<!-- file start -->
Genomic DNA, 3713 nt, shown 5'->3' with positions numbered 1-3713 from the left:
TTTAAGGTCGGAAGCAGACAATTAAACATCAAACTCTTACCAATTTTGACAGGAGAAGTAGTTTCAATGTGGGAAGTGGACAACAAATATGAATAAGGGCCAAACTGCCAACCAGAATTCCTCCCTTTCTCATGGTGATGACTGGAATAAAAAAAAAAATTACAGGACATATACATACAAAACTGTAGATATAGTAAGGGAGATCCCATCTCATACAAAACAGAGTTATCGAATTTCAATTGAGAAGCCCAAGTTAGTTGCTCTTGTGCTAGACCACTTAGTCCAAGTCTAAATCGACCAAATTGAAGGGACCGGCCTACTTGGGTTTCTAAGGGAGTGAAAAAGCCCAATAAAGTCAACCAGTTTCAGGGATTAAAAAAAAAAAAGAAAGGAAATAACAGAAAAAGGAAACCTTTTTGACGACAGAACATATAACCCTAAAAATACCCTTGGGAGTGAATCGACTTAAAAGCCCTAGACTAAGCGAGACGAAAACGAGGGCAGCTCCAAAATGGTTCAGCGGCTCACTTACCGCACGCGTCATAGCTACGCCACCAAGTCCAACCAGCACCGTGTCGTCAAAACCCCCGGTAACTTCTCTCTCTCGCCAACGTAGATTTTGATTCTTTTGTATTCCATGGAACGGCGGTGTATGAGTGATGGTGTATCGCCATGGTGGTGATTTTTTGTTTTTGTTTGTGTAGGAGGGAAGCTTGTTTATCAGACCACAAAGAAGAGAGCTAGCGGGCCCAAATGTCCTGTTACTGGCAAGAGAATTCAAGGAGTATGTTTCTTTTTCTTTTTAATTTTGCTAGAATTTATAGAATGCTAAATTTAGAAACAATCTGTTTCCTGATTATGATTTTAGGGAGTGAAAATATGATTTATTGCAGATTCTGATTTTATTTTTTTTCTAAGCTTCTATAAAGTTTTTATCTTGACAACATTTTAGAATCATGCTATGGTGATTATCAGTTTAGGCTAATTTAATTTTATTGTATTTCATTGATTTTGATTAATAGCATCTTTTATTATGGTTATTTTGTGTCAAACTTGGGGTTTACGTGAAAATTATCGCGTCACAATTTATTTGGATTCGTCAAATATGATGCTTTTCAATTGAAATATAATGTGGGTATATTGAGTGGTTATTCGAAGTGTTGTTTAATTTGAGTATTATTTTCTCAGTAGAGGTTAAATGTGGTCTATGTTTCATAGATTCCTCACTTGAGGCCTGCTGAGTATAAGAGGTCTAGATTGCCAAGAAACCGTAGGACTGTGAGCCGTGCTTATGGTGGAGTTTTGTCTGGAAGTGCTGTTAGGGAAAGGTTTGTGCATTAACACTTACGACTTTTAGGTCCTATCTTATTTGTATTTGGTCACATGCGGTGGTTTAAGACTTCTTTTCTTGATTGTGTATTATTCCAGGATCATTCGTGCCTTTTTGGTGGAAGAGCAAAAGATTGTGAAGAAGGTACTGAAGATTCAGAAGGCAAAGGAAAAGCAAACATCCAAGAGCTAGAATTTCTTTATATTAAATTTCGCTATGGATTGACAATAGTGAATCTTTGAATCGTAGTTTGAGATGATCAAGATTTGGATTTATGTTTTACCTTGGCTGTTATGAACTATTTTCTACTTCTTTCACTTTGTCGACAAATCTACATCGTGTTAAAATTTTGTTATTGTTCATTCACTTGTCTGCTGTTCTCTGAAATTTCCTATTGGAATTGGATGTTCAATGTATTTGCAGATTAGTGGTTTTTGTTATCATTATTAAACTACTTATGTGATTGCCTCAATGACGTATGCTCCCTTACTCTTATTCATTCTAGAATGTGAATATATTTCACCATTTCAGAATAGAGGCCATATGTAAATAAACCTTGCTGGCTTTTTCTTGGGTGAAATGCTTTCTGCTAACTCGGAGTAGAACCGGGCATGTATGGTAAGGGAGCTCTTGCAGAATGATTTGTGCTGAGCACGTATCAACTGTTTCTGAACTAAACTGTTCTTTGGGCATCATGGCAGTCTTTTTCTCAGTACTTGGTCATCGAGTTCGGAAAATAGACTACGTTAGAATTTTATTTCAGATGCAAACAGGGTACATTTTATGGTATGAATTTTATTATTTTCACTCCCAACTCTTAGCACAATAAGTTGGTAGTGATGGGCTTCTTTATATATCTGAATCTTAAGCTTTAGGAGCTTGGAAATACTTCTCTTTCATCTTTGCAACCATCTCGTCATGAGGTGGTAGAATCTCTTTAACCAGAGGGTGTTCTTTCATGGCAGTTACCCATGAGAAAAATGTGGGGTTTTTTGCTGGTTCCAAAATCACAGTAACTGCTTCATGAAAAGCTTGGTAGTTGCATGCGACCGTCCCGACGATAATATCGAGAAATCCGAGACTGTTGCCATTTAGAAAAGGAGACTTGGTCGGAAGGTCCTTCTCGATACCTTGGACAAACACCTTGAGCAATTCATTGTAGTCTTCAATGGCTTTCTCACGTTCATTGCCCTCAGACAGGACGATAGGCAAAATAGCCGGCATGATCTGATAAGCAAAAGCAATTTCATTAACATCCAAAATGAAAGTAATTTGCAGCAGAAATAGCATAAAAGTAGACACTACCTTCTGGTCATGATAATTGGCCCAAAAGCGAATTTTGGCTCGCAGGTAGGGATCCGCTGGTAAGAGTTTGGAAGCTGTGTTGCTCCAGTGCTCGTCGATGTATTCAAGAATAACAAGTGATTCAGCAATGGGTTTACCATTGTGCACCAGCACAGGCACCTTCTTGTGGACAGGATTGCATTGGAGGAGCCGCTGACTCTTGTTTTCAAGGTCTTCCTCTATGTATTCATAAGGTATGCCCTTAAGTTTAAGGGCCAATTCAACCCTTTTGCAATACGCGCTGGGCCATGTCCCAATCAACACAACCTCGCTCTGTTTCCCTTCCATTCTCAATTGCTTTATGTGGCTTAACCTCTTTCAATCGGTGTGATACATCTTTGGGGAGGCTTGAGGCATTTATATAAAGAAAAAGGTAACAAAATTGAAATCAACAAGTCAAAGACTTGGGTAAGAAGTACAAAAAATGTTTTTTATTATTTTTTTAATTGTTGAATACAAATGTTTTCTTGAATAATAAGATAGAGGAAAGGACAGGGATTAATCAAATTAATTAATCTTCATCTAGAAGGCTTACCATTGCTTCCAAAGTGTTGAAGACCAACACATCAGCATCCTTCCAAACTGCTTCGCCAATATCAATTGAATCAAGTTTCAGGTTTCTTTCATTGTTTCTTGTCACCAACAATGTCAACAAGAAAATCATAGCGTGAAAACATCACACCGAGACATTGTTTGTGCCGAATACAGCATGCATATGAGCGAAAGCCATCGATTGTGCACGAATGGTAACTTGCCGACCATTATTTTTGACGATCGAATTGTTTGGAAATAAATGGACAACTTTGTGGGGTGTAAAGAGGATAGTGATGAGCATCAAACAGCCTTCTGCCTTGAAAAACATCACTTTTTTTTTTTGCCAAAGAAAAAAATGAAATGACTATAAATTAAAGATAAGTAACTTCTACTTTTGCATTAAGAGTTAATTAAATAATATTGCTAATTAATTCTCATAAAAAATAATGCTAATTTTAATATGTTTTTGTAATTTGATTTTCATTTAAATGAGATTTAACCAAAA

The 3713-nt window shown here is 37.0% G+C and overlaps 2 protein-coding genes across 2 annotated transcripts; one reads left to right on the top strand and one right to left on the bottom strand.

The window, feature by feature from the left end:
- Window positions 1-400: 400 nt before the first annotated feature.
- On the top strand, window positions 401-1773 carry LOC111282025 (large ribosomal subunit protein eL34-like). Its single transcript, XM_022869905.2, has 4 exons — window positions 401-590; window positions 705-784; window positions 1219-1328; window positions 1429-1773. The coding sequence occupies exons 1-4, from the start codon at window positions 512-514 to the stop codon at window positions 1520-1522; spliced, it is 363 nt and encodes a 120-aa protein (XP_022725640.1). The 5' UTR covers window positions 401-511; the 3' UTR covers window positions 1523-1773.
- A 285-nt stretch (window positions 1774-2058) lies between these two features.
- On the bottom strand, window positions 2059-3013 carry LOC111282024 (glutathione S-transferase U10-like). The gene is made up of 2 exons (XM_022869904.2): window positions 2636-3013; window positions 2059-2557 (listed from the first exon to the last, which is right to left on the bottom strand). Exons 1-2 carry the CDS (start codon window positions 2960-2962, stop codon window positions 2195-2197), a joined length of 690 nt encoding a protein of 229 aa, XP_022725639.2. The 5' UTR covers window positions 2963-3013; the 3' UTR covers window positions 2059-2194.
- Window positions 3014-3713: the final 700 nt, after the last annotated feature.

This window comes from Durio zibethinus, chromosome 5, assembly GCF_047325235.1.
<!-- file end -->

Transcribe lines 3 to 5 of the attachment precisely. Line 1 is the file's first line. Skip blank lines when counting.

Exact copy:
The 3713-nt window shown here is 37.0% G+C and overlaps 2 protein-coding genes across 2 annotated transcripts; one reads left to right on the top strand and one right to left on the bottom strand.

The window, feature by feature from the left end:
- Window positions 1-400: 400 nt before the first annotated feature.